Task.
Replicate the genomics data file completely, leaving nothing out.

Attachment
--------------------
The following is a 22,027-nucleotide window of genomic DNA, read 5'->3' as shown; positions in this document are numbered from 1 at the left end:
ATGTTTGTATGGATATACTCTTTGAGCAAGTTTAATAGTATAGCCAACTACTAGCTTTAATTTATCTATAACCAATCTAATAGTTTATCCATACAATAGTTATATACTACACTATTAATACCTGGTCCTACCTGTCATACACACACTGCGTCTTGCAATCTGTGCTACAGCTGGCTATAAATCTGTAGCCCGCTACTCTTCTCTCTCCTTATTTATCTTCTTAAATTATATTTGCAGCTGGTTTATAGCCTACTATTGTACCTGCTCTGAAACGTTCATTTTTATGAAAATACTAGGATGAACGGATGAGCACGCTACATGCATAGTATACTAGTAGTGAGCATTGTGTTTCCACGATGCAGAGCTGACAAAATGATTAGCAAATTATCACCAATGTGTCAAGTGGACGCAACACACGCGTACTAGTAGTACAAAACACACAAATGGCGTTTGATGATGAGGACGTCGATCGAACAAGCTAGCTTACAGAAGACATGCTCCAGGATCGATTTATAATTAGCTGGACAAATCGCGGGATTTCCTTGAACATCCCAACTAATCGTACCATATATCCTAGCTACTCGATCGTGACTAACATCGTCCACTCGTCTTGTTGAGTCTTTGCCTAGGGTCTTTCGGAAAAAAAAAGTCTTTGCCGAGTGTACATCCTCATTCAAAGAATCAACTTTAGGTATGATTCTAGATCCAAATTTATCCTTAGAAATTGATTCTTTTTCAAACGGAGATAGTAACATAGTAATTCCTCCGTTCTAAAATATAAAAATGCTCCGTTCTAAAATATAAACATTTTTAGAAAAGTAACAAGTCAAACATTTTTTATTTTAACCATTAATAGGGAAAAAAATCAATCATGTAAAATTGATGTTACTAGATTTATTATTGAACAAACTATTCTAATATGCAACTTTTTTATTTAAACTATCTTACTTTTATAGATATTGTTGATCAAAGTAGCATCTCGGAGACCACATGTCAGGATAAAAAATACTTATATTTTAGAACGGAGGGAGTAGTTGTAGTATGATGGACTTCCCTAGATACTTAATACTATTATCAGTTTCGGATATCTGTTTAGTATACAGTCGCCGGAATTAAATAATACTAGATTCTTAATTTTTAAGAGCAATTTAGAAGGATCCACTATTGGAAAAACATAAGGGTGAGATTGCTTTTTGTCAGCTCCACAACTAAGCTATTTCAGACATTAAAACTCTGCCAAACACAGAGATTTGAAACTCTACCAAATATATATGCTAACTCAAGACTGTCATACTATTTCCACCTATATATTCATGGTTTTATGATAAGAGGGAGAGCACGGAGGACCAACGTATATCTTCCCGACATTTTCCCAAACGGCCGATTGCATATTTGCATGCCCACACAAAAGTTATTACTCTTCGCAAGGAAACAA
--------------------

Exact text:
The following is a 22,027-nucleotide window of genomic DNA, read 5'->3' as shown; positions in this document are numbered from 1 at the left end:
ATGTTTGTATGGATATACTCTTTGAGCAAGTTTAATAGTATAGCCAACTACTAGCTTTAATTTATCTATAACCAATCTAATAGTTTATCCATACAATAGTTATATACTACACTATTAATACCTGGTCCTACCTGTCATACACACACTGCGTCTTGCAATCTGTGCTACAGCTGGCTATAAATCTGTAGCCCGCTACTCTTCTCTCTCCTTATTTATCTTCTTAAATTATATTTGCAGCTGGTTTATAGCCTACTATTGTACCTGCTCTGAAACGTTCATTTTTATGAAAATACTAGGATGAACGGATGAGCACGCTACATGCATAGTATACTAGTAGTGAGCATTGTGTTTCCACGATGCAGAGCTGACAAAATGATTAGCAAATTATCACCAATGTGTCAAGTGGACGCAACACACGCGTACTAGTAGTACAAAACACACAAATGGCGTTTGATGATGAGGACGTCGATCGAACAAGCTAGCTTACAGAAGACATGCTCCAGGATCGATTTATAATTAGCTGGACAAATCGCGGGATTTCCTTGAACATCCCAACTAATCGTACCATATATCCTAGCTACTCGATCGTGACTAACATCGTCCACTCGTCTTGTTGAGTCTTTGCCTAGGGTCTTTCGGAAAAAAAAAGTCTTTGCCGAGTGTACATCCTCATTCAAAGAATCAACTTTAGGTATGATTCTAGATCCAAATTTATCCTTAGAAATTGATTCTTTTTCAAACGGAGATAGTAACATAGTAATTCCTCCGTTCTAAAATATAAAAATGCTCCGTTCTAAAATATAAACATTTTTAGAAAAGTAACAAGTCAAACATTTTTTATTTTAACCATTAATAGGGAAAAAAATCAATCATGTAAAATTGATGTTACTAGATTTATTATTGAACAAACTATTCTAATATGCAACTTTTTTATTTAAACTATCTTACTTTTATAGATATTGTTGATCAAAGTAGCATCTCGGAGACCACATGTCAGGATAAAAAATACTTATATTTTAGAACGGAGGGAGTAGTTGTAGTATGATGGACTTCCCTAGATACTTAATACTATTATCAGTTTCGGATATCTGTTTAGTATACAGTCGCCGGAATTAAATAATACTAGATTCTTAATTTTTAAGAGCAATTTAGAAGGATCCACTATTGGAAAAACATAAGGGTGAGATTGCTTTTTGTCAGCTCCACAACTAAGCTATTTCAGACATTAAAACTCTGCCAAACACAGAGATTTGAAACTCTACCAAATATATATGCTAACTCAAGACTGTCATACTATTTCCACCTATATATTCATGGTTTTATGATAAGAGGGAGAGCACGGAGGACCAACGTATATCTTCCCGACATTTTCCCAAACGGCCGATTGCATATTTGCATGCCCACACAAAAGTTATTACTCTTCGCAAGGAAACAA